In a recent study by RMIT University students on waste management and recycling practices, cigarette butt recycling can contribute to reducing energy consumption in brick production and reducing conductivity. the heat of the brick, that’s really good for the environment.
As reported in the study, cigarette butts are the world’s most commonly discarded single piece of waste with an estimated 5.7 trillion pieces consumed globally (in 2006). However, the materials in cigarette butts, especially their filter, are very harmful to the environment due to their poor biodegradability, leading to the need for research on cigarette butt recycling to be able to contribute to the protection of our increasingly polluted environment.
In a study by RMIT University students, cigarette butts were recycled into complementary materials for building bricks. The research by RMIT undergraduates builds on and builds on an earlier study by Mohajerani et (2016) that tested the addition of discarded cigarette butts into clay bricks for use in architecture. . In this study, RMIT University students discovered that this option contributes to reducing the energy consumed in the brick manufacturing process and reducing the thermal conductivity of the bricks, which is really good for the environment. .
However, before successfully putting this recycling method into use, they also need to solve many other problems that arise, especially the easy infection of bacteria. Let’s explore this research in more detail so that we can understand the relevance of cigarette butts to the architecture industry and better envision the future that can be applied to building architecture. modern construction.
According to research, cigarette butts can be added as additional materials to bricks through one of three general methods:
– Add all cigarette butts
– Chop them up
– Add pre-mixed brick clay with a prepared amount of cigarette butts.
In general, each method has its own advantages and disadvantages. The process after the cigarette butts were added and the firing process started did indeed contribute to the reduction of the energy required to successfully fire the bricks due to the high calorific value of the cigarette butts. Therefore, Mohajerani et al. have found that for every 1% of cigarette butts produced together with 2.5% of bricks produced annually globally, energy consumption can be reduced by up to 20 billion MJ, equivalent to saving electricity consumption of 1 million homes annually in Victoria, Australia. With this new form of recycling, the future of brick manufacturing and largely architecture can benefit significantly from a reduced environmental impact.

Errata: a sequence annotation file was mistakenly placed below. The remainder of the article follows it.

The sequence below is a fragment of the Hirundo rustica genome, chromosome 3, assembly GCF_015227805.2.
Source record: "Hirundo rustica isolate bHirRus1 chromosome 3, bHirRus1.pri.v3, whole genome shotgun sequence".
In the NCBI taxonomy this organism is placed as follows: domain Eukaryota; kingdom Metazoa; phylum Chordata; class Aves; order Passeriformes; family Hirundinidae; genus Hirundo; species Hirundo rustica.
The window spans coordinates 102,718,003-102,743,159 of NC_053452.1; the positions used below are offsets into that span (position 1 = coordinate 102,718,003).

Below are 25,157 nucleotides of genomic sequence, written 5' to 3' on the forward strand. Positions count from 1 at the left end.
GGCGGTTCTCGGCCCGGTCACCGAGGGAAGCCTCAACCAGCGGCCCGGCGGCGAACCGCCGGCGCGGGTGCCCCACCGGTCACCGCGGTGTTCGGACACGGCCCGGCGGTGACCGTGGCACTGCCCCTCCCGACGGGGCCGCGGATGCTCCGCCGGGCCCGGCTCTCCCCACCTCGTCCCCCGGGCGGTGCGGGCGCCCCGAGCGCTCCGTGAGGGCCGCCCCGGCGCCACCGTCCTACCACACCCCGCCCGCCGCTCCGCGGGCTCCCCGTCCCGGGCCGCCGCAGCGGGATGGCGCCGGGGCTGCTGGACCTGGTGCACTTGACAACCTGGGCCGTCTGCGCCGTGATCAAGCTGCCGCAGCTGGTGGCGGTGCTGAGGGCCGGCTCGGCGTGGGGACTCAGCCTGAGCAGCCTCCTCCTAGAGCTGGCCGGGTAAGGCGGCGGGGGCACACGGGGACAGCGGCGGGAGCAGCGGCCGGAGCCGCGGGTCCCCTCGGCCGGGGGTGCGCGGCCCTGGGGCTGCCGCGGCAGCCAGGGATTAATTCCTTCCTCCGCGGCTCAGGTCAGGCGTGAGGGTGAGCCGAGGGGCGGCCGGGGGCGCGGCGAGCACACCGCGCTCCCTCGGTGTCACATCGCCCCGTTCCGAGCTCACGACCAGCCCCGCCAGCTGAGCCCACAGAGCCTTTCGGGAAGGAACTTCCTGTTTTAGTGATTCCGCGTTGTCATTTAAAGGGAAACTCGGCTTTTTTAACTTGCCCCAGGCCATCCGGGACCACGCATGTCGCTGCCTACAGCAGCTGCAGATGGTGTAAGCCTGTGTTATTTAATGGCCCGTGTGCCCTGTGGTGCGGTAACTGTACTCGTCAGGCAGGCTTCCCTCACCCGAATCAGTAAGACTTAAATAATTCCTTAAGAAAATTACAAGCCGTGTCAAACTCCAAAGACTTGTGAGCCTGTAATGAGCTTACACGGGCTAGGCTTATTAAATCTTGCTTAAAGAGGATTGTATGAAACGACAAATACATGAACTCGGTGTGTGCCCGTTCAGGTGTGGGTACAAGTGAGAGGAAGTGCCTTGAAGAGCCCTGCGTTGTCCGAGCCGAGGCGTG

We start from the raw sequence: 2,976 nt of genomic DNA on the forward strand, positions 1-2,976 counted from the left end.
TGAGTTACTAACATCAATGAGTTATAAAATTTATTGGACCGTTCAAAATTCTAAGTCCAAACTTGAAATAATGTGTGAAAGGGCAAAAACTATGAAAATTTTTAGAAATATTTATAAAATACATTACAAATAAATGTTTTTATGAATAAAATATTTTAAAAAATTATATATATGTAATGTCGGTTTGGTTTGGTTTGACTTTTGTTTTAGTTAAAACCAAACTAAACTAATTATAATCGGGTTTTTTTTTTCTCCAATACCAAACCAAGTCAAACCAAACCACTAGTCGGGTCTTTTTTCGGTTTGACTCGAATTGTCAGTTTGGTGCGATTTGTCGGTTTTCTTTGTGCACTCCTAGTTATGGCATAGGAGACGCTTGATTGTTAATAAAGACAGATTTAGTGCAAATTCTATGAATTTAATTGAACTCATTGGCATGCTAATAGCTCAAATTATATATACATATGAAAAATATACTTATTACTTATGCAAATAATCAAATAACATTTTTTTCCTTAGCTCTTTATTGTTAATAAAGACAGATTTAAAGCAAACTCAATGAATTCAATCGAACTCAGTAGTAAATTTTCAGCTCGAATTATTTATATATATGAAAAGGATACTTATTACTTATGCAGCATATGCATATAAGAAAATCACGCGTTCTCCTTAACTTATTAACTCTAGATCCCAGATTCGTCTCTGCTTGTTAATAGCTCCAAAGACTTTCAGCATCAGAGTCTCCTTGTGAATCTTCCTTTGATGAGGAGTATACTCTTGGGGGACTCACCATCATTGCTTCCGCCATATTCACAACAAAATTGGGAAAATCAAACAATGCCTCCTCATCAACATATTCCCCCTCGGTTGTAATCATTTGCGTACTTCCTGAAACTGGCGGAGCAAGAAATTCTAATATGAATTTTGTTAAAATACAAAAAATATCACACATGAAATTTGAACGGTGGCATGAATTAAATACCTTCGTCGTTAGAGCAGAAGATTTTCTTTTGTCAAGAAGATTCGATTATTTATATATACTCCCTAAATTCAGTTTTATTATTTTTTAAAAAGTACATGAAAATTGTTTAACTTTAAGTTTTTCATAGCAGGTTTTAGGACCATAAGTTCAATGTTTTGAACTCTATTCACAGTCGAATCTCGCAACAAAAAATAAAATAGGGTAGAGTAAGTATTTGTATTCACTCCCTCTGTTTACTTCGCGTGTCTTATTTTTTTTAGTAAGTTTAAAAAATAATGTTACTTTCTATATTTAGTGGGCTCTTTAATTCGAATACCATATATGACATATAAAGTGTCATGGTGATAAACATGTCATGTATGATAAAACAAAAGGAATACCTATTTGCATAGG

In addition, according to the study, the addition of this recycled material also has a more or less effect on varying the properties of the bricks. Most notably, the team found that the greater the ash content, the lower the compressive strength of the brick, which can negatively impact the structural performance of the material. Another effect that also attracts research is that the corresponding decrease in density increases the ability to absorb cold water and reduces the thermal conductivity of bricks. Furthermore, a special effect is noticed that has positive implications for further energy savings if used in architectural works.
However, a major pressing concern remains the problem of microbial contamination of cigarette butts, therefore, testing brick materials incorporating cigarette butts may be judged as unsafe or even unsafe. even hazardous to the health of the user. In addition, volatile organic compounds emitted by cigarette butts cause unpleasant odors.
To overcome this situation, the team proposed a sterilization process that includes naphthalene, ozone, hydrogen peroxide, ultraviolet light, or dry and wet heat treatment. Accordingly, the advantages and disadvantages of each method separately and the necessary notes to ensure safety are also described in detail by the research team. For example: The use of ozone has been described as more appropriate when incorporated into the need for moisture control in bricks and more suitable for large-scale cleaning plants. As for dealing with the odor problem, the authors listed UV as a solution, but also acknowledged that more research was needed in this regard.
Thus, the study shows that the method of incorporating cigarette butts into architectural bricks to create different effects has many positive benefits. It has been very detailed in terms of precautions, procedures, and structural and environmental effects. While further research is still needed if this recycling method is to be truly applied in a wide range of applications, the team agrees that the prerequisites for this new method to be successful are: : gather recyclable materials, address pre-disposal problems, install cigarette butts collection bins in convenient locations, and educate their research success to commit to applying them.